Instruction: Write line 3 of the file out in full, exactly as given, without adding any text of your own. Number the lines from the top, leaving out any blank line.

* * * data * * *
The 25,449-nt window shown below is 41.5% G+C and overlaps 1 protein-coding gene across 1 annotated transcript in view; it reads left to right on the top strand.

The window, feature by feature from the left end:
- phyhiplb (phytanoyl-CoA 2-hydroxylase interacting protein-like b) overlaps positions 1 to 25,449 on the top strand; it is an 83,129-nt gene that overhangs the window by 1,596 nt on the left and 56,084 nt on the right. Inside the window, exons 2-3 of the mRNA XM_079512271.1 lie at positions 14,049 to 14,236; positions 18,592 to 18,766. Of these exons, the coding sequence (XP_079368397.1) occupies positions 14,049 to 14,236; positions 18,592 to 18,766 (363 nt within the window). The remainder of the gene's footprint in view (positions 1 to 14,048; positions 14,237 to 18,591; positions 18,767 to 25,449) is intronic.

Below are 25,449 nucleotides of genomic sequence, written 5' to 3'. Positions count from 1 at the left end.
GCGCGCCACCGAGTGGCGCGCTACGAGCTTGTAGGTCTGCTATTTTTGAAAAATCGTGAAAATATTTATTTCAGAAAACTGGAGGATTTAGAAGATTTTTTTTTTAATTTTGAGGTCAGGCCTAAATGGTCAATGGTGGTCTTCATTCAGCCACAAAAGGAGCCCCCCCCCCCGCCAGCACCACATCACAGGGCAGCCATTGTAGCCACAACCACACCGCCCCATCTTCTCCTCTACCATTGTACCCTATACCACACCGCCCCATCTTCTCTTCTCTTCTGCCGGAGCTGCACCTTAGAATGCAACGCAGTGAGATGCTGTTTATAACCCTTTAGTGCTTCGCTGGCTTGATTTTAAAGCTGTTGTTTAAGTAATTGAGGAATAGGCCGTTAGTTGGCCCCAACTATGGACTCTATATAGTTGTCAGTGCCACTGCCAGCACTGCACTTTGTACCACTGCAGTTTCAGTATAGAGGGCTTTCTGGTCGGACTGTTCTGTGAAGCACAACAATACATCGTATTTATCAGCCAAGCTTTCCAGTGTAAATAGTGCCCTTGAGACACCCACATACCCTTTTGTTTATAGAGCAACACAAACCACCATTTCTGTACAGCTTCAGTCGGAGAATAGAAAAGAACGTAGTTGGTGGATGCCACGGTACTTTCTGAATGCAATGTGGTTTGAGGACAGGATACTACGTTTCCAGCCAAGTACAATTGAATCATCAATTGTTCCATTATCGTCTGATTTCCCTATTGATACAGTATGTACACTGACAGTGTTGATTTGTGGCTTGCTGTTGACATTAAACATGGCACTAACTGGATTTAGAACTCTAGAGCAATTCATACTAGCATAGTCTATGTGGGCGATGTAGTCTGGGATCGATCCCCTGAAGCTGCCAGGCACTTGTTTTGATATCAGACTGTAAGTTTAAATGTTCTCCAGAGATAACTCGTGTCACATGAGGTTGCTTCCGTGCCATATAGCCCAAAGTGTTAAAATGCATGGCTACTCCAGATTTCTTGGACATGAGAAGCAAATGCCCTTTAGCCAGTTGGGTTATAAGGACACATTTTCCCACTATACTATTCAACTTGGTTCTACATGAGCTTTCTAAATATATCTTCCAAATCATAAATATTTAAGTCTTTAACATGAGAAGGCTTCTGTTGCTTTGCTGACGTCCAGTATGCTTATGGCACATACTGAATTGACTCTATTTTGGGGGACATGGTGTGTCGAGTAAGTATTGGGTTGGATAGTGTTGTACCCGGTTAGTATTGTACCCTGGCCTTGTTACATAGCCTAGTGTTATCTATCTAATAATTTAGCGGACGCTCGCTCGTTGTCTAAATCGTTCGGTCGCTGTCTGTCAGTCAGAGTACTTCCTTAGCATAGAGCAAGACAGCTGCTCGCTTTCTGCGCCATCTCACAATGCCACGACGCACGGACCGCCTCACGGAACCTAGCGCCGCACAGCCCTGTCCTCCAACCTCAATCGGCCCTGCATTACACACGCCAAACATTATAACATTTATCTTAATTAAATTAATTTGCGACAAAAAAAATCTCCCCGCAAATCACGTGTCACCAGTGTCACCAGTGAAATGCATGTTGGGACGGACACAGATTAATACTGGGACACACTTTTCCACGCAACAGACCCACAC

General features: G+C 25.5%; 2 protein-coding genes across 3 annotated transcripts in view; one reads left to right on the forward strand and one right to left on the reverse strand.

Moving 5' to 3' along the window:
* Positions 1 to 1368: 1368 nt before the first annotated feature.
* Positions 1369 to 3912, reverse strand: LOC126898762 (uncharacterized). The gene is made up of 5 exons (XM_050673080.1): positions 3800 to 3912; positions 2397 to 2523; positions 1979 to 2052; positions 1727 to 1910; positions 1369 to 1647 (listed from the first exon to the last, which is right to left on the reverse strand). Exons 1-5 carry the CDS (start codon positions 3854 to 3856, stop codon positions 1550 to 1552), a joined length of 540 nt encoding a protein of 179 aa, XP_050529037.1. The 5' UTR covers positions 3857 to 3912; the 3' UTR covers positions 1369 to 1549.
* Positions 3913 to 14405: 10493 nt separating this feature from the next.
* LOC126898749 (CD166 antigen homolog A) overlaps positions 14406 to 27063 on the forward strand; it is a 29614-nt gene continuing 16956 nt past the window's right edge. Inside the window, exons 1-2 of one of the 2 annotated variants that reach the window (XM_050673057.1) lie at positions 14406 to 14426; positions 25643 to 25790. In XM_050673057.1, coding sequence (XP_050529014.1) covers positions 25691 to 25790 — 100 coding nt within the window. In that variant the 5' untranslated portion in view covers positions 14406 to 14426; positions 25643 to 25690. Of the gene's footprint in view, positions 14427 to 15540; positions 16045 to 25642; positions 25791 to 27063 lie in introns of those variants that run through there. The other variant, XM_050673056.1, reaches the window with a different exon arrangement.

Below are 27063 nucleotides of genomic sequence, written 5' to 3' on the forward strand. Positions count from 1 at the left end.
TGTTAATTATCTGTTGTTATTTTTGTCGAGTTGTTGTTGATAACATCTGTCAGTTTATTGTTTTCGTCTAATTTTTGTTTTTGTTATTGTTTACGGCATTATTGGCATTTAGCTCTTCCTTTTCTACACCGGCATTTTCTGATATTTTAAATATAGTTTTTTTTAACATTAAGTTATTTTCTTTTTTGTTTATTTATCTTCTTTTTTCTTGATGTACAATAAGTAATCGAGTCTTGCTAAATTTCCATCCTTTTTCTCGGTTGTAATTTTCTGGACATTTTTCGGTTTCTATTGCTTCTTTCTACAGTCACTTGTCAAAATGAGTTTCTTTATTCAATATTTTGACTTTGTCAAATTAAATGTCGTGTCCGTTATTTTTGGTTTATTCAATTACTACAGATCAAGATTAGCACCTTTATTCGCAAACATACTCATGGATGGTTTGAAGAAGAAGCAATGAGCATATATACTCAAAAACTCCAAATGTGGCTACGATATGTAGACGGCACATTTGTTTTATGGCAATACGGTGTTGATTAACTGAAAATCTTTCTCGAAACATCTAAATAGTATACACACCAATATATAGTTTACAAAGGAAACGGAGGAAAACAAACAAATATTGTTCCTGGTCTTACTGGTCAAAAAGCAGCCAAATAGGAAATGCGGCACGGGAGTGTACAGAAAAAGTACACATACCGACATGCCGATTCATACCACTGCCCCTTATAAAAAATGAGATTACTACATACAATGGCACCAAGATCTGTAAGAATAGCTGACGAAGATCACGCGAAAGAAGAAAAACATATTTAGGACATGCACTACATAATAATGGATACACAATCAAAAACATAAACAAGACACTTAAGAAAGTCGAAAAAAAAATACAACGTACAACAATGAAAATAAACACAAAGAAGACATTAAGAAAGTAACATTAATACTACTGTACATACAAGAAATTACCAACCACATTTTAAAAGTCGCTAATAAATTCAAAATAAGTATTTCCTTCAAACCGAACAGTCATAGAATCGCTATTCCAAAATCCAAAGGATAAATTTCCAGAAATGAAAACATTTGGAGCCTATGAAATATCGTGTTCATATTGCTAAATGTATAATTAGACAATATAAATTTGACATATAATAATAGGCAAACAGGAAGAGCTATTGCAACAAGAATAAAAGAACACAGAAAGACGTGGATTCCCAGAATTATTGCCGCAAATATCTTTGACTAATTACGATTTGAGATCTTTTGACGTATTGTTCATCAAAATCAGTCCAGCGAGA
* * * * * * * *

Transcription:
- phyhiplb (phytanoyl-CoA 2-hydroxylase interacting protein-like b) overlaps positions 1 to 25,449 on the top strand; it is an 83,129-nt gene that overhangs the window by 1,596 nt on the left and 56,084 nt on the right. Inside the window, exons 2-3 of the mRNA XM_079512271.1 lie at positions 14,049 to 14,236; positions 18,592 to 18,766. Of these exons, the coding sequence (XP_079368397.1) occupies positions 14,049 to 14,236; positions 18,592 to 18,766 (363 nt within the window). The remainder of the gene's footprint in view (positions 1 to 14,048; positions 14,237 to 18,591; positions 18,767 to 25,449) is intronic.